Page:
For many libraries, poetry is lost in the shuffle…
As the nation celebrates the importance of poetry in our lives, libraries may join the jubilee by enhancing existing collections, introducing new and upcoming voices, and showcasing poets who never die like Frost and Whitman, Dickinson and Millay, and Lowell and Bishop. For starters, ask yourself does my collection have:
- Red Doc>. by Anne Carson (Knopf). A genre blending sequel to Autobiography of Red. Carson is playful, challenging, and expansive. [See Editors’ Spring Picks LJ 3/15/13, p. 34.]
- Postmodern American Poetry: A Norton Anthology. ed. by Paul Hoover (W.W. Norton). What do poets say about postmodernism? Hoover’s compilation of poems by Allen Ginsberg with Eileen Myles (among many others) offers the answer.
- Sorted Books. by Nina Katchadourian (Chronicle). Conceptual poetry made from book titles, covers, and spines—a fanciful display of appropriated haiku for book lovers.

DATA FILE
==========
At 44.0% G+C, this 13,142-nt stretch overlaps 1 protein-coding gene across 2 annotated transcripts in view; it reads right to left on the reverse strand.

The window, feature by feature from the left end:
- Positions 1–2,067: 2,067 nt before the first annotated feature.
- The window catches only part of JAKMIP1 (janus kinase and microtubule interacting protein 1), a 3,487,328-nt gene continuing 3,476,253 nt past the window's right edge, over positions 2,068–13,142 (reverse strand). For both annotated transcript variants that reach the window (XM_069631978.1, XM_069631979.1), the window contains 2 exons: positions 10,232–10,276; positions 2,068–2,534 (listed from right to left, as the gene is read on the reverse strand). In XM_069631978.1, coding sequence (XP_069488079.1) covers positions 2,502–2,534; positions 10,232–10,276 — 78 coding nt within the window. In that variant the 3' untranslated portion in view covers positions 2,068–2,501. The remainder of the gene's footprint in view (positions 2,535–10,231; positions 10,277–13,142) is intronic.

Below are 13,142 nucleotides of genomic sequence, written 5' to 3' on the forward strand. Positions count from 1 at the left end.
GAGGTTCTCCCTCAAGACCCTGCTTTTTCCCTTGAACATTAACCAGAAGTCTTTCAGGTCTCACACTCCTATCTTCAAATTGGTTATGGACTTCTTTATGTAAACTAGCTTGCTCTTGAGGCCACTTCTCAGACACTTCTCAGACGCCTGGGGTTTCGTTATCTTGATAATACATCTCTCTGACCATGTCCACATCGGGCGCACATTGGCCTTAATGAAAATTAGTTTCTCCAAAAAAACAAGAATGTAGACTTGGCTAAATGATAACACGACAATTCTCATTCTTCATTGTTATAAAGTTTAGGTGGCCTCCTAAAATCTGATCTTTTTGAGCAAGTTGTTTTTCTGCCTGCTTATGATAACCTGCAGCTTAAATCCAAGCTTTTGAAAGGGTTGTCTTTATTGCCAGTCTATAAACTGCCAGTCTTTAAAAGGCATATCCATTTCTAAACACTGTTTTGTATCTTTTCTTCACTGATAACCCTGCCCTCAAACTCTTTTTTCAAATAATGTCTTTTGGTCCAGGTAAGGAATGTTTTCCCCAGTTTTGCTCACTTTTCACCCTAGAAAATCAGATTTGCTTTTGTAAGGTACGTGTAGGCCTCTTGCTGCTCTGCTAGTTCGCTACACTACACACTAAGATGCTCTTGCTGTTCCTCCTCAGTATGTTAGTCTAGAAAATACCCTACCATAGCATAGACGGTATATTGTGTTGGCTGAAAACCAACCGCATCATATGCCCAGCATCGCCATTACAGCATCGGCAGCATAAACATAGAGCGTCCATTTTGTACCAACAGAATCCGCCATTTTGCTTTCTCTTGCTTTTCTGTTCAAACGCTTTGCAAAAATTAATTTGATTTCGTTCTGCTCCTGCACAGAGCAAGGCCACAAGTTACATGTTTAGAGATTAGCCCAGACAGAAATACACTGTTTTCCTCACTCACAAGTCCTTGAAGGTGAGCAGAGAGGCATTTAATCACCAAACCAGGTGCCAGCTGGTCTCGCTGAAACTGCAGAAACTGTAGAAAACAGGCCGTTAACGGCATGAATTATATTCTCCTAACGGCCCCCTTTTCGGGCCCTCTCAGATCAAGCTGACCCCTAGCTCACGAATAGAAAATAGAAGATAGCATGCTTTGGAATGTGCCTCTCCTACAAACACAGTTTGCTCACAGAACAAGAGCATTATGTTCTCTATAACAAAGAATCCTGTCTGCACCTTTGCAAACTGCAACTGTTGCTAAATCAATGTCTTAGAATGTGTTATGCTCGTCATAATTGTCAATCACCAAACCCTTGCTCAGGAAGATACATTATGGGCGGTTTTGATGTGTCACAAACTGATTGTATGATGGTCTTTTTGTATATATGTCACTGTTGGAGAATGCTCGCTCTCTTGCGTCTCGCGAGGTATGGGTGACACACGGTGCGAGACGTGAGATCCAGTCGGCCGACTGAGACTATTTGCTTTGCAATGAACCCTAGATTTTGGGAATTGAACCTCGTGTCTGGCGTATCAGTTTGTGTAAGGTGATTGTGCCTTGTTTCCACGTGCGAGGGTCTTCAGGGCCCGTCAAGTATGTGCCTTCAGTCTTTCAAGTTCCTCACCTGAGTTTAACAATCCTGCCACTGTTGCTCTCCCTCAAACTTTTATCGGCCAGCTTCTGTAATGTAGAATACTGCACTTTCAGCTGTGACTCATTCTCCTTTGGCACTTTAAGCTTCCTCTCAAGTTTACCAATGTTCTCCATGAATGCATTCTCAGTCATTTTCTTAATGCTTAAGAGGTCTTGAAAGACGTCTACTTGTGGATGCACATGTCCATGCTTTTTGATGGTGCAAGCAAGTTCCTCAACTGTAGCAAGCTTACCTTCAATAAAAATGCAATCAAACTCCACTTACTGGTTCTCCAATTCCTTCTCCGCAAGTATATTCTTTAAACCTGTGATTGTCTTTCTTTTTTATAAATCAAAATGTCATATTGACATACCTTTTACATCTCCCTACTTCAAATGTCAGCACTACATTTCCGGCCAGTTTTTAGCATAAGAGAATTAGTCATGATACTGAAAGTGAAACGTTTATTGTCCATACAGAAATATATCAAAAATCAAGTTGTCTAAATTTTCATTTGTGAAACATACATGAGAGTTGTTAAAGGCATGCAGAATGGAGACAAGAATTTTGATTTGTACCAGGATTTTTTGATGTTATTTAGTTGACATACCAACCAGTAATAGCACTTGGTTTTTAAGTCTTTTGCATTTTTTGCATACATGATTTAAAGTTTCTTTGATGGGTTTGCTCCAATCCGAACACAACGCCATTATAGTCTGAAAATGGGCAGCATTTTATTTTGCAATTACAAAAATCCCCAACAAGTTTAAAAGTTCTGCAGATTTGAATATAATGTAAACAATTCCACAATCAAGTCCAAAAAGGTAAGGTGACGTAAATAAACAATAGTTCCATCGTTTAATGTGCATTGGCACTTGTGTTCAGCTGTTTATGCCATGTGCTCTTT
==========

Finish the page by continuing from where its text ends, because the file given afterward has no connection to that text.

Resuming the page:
- The Virtues of Poetry. by James Longenbach (Graywolf). Investigative essays on poetry in which Longenbach reads Donne, Bishop, and others and then discusses the experience of the reading.
- New and Selected Poems 1962–2012. by Charles Simic (Houghton Harcourt). Former U.S. Poet Laureate Simic’s already published poems and their revisions and never-before-published work are collected here.